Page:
Ripple CEO Brad Garlinghouse has slammed Securities and Exchange Commission (SEC) Chairman Gary Gensler for claiming that he has the authority to determine which crypto tokens are securities, rather than relying on the legislation that governs his agency’s power. “It’s time for elected officials in the U.S. to take notice,” the Ripple executive stressed.
Ripple’s CEO Slams SEC Chair Gensler Over What’s a Security
The CEO of Ripple Labs, Brad Garlinghouse, has criticized the chairman of the U.S. Securities and Exchange Commission (SEC), Gary Gensler, for dictating which crypto tokens are securities. Garlinghouse tweeted Thursday:
For the Chair of the SEC to assert that he dictates what is a security — and not the legislation from which his agency derives its power — is beyond comprehension. It’s time for elected officials in the U.S. to take notice.
“When you behave like an autocrat running a $2.2B bloated agency, why would you ever want to provide clarity about what’s ‘in or out’? Without clear jurisdiction, ambiguity masquerades as power,” Garlinghouse cautioned.
The Ripple executive made this statement in reaction to Gensler’s claim that the current securities laws “cover most of the activity that’s happening in the crypto markets.” The SEC chief was quoted as saying: “If Congress were to act, though I don’t think we need these authorities, not to undermine inadvertently through definitions of what’s in or out, or in essence allowing for conflicts that we don’t allow.” Gensler warned:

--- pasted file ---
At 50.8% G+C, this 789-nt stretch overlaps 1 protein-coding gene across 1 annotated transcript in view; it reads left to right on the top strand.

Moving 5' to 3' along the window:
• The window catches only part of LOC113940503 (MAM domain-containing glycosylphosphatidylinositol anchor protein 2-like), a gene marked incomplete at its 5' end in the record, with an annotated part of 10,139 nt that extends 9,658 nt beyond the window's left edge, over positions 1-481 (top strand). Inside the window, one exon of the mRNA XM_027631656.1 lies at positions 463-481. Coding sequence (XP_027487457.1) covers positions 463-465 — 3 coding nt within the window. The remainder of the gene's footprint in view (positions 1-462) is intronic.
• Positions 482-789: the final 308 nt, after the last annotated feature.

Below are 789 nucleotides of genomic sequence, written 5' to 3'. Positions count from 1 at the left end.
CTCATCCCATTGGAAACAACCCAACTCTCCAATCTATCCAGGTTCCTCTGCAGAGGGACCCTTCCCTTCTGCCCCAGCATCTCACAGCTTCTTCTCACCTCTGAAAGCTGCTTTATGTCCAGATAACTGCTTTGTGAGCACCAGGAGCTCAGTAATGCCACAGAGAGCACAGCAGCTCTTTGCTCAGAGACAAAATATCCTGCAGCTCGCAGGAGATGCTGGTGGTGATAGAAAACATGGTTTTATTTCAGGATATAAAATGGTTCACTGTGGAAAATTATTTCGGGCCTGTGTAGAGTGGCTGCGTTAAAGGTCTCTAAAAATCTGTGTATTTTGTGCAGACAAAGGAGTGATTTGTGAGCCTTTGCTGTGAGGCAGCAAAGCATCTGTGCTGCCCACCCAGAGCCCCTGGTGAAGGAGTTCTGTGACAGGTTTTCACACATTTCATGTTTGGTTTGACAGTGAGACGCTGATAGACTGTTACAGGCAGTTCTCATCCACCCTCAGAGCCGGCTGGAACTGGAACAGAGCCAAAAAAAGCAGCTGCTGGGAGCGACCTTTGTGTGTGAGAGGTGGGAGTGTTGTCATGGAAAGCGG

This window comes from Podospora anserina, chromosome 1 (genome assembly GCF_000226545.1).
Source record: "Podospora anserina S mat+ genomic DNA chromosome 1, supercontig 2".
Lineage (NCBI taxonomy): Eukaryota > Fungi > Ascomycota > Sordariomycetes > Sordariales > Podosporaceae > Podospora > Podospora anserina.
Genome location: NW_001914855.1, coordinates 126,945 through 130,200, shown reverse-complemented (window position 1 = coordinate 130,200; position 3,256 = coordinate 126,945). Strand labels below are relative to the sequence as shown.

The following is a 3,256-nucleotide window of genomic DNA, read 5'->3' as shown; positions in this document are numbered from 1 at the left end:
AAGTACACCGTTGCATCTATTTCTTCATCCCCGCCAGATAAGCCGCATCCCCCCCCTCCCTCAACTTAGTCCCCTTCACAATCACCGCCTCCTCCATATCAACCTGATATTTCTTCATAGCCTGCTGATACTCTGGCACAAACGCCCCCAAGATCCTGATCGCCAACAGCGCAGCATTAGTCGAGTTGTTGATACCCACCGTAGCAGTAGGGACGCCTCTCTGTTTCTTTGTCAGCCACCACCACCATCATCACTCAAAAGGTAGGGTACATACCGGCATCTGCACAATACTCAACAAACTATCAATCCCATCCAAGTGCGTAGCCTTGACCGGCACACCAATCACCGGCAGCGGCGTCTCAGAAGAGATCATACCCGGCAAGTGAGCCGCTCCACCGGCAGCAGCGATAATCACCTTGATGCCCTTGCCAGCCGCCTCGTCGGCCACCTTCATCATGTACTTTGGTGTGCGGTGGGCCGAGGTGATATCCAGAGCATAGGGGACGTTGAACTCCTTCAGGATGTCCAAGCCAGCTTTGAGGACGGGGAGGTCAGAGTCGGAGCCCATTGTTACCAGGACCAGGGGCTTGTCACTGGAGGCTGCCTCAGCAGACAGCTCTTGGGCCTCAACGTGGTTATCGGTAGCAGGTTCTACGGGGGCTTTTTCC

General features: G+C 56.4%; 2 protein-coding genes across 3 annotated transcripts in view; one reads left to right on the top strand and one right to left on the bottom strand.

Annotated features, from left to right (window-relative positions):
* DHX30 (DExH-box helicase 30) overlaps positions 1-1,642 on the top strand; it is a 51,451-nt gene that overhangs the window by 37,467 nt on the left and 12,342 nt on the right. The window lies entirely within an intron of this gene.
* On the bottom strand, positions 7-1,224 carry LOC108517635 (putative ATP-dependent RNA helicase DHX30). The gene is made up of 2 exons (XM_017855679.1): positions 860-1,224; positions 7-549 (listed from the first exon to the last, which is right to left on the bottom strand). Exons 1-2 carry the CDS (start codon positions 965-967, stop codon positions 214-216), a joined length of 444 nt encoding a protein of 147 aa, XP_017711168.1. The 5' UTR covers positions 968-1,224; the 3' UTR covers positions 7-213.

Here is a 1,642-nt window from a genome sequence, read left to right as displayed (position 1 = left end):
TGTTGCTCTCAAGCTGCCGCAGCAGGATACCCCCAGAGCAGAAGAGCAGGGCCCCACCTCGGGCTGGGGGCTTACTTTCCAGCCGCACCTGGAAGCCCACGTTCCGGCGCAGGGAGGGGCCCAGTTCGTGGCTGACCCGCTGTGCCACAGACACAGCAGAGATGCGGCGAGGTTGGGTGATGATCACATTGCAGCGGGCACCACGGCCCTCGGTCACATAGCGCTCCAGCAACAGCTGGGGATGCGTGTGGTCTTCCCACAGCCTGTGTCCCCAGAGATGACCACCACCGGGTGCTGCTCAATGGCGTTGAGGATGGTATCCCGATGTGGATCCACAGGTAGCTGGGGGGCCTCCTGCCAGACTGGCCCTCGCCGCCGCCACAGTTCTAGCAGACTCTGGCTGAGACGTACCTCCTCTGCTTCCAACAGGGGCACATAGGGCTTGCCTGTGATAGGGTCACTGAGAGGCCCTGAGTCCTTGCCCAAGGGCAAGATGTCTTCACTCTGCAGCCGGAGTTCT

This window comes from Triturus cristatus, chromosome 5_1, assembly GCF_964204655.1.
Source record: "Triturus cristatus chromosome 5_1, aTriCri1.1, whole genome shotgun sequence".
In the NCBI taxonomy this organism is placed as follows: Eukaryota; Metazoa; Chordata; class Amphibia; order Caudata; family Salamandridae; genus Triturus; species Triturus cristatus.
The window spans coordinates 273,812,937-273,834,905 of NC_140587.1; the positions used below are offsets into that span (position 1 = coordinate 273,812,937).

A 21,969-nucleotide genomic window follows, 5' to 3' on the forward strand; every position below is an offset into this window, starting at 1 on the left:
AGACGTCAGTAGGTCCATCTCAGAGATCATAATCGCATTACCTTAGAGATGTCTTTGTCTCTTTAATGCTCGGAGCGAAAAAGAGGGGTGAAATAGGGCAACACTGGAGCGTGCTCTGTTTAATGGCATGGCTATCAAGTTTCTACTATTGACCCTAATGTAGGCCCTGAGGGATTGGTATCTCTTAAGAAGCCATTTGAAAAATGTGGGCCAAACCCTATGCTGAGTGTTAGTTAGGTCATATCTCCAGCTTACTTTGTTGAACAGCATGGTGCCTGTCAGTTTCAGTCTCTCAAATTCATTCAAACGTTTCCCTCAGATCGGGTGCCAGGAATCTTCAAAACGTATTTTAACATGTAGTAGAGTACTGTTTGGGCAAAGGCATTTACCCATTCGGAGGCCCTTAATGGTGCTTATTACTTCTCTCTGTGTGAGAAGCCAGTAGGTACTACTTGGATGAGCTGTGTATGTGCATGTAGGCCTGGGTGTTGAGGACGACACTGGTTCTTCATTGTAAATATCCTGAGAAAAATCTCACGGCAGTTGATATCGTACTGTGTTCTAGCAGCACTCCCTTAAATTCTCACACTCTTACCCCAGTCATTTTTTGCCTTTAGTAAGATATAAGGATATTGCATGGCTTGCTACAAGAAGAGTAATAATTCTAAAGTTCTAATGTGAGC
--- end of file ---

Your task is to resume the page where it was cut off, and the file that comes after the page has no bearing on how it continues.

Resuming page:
I think many of the legislative vehicles would, if adopted, undermine the securities remit.
Since the SEC filed a lawsuit against Ripple, Garlinghouse, and co-founder Chris Larsen in December 2020, the company has been embroiled in a legal dispute with the securities regulator. The SEC claimed that XRP is a security, but Ripple and Garlinghouse have consistently argued that it is not.
On several occasions, Gensler has emphasized the importance of cryptocurrency exchanges and lending platforms coming in to discuss how to be compliant with the SEC. However, Garlinghouse has accused the securities watchdog of holding meetings with crypto companies primarily for the purpose of generating leads for its Enforcement Division. There have also been widespread complaints that the SEC does not provide clear regulatory guidelines, making it difficult for companies in the crypto space to ensure compliance.
Recently, the Nasdaq-listed crypto exchange Coinbase received a Wells notice from the SEC regarding potential violations of the securities law. The company noted in its response: “The SEC will not let crypto companies ‘come in and register’ — we tried.” Meanwhile, Gensler has repeatedly expressed the view that all crypto tokens, apart from bitcoin, are considered securities.
What do you think about Gensler trying to dictate what is a security? Let us know in the comments section below.
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